Why The Sudden Barrage Of Attacks On Ethanol?

  • Thursday, 19 March 2015 00:00

Over the past few weeks, the ethanol industry has been the subject of a barrage of attacks from various quarters.

From a former Tonight Show host to op-eds and editorials in the New York Times and USA Today respectively to a group supposedly representing the advanced biofuels industry, the ethanol industry has been taking hits on all fronts.

Not surprisingly, these attacks have been largely based on fictitious premises and often echo Big Oil’s talking points. In fact, it almost seems as though Big Oil has found some new proxies to carry out its war on ethanol. Then again, considering how Action Aid and EWG keep getting discredited with their frivolous claims, it only makes sense Big Oil had to find some new outlets.

What is clear is that the attacks on ethanol are not a coincidence and seem to bear the hallmarks of an orchestrated campaign.

The big question, however, is what prompted Big Oil to launch this new offensive blitz? Here are a few possible theories.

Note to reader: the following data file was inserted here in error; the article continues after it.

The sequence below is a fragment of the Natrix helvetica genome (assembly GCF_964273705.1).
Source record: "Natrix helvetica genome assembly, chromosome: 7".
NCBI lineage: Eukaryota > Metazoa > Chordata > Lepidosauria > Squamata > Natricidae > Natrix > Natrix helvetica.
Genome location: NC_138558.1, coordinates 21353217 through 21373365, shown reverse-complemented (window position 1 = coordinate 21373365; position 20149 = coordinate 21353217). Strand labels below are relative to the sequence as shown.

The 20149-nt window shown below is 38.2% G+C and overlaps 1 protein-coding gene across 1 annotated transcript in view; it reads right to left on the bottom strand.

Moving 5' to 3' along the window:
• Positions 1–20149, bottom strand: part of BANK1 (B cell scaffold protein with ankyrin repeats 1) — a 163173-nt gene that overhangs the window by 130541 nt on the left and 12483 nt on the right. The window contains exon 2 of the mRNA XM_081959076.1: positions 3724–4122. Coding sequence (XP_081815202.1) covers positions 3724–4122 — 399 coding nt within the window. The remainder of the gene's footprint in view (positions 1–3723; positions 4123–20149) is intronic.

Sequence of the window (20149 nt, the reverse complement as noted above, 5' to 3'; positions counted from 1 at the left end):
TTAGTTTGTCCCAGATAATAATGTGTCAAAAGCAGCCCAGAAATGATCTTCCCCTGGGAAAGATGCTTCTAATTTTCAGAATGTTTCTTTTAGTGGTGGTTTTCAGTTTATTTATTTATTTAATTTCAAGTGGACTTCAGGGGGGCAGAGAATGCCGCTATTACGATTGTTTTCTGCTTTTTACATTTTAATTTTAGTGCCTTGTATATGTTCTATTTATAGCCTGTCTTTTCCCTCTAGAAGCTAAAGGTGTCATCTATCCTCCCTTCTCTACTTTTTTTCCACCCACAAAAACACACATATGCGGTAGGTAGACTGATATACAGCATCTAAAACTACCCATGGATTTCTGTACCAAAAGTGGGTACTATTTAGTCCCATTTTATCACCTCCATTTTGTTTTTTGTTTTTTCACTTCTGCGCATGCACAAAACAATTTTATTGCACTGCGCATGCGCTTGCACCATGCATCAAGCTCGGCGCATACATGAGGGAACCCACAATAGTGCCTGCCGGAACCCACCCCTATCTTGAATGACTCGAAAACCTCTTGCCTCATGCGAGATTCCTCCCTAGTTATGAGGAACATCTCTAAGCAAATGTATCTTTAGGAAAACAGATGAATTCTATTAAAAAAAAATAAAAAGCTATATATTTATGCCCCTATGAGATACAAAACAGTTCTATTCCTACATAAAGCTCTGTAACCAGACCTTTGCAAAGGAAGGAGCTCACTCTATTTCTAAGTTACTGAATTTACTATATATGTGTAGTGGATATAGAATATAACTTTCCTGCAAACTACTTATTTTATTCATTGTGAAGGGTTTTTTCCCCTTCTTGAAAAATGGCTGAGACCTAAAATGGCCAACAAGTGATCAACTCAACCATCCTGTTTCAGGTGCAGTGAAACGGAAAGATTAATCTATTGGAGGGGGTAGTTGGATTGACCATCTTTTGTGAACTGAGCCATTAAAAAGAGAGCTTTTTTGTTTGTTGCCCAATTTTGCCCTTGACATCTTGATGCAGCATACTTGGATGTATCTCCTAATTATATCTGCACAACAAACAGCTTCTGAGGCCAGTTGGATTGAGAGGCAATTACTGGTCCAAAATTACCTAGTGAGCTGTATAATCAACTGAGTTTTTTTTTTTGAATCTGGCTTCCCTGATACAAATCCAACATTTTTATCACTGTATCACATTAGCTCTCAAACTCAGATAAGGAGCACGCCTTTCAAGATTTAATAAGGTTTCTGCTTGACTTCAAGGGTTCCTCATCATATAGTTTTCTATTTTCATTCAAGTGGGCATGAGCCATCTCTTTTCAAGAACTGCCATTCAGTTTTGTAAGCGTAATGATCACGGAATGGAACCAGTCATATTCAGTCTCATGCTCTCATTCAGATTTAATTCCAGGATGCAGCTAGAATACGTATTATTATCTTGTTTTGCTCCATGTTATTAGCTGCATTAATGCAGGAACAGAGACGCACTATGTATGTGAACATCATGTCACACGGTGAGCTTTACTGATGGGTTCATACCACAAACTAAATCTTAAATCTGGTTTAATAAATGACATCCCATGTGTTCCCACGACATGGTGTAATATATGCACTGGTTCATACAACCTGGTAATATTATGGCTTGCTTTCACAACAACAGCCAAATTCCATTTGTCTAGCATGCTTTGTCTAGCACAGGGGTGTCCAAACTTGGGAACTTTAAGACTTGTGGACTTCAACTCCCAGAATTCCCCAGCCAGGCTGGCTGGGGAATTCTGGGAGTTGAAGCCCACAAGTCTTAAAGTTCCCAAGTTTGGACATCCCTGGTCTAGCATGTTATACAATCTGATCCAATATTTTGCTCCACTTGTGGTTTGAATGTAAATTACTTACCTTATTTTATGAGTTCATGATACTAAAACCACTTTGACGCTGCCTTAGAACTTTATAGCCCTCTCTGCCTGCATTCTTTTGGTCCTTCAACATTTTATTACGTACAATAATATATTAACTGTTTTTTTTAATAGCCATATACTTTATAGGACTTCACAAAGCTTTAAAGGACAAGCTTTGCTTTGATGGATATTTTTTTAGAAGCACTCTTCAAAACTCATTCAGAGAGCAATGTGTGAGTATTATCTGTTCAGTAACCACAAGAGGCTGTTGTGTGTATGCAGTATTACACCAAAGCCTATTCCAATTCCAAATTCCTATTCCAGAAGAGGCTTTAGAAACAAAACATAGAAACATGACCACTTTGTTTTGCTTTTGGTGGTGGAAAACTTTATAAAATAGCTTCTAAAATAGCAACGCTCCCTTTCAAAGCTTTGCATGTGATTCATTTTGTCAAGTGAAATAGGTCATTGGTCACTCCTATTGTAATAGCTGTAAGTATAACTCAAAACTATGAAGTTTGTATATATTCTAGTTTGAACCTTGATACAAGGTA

1. Is it a reaction to the support the majority of Republican presidential candidates showed for the RFS at the recent 2015 Iowa Ag Summit?

Ever since that event, the RFS has been thrust into the limelight with pundits and critics examining previous statements of support from the GOP’s presidential candidates. More importantly, it has made the RFS a key policy issue for any candidate (Republican or Democrat) hoping to win the Iowa caucuses in 2016.

2. Is it to drum up support for a misguided bill in the U.S. Senate that would eliminate corn ethanol from the RFS?

Back in January, Senators Dianne Feinstein and Pat Toomey tried to insert an anti-corn ethanol amendment to the Keystone XL pipeline bill. While that amendment fell through, they introduced the equally ludicrous Feinstein – Toomey Corn Ethanol Mandate Elimination Act of 2016 in late February. You can read our views on their proposed changes to the RFS here.

3. Is the EPA going to announce the RVOs for 2014, 2015 and 2016?

While the EPA missed its deadline to announce its much delayed RVOs for 2014, it indicated at the recent National Ethanol Conference that it will announce the RVOs for 2014, 2015 and 2016 in the spring of this year. In other words, should there be no more delays (no bets on this), the EPA could very well make an announcement in the coming weeks. And perhaps this is what Big Oil intends to influence the most with its recent barrage of attacks on ethanol.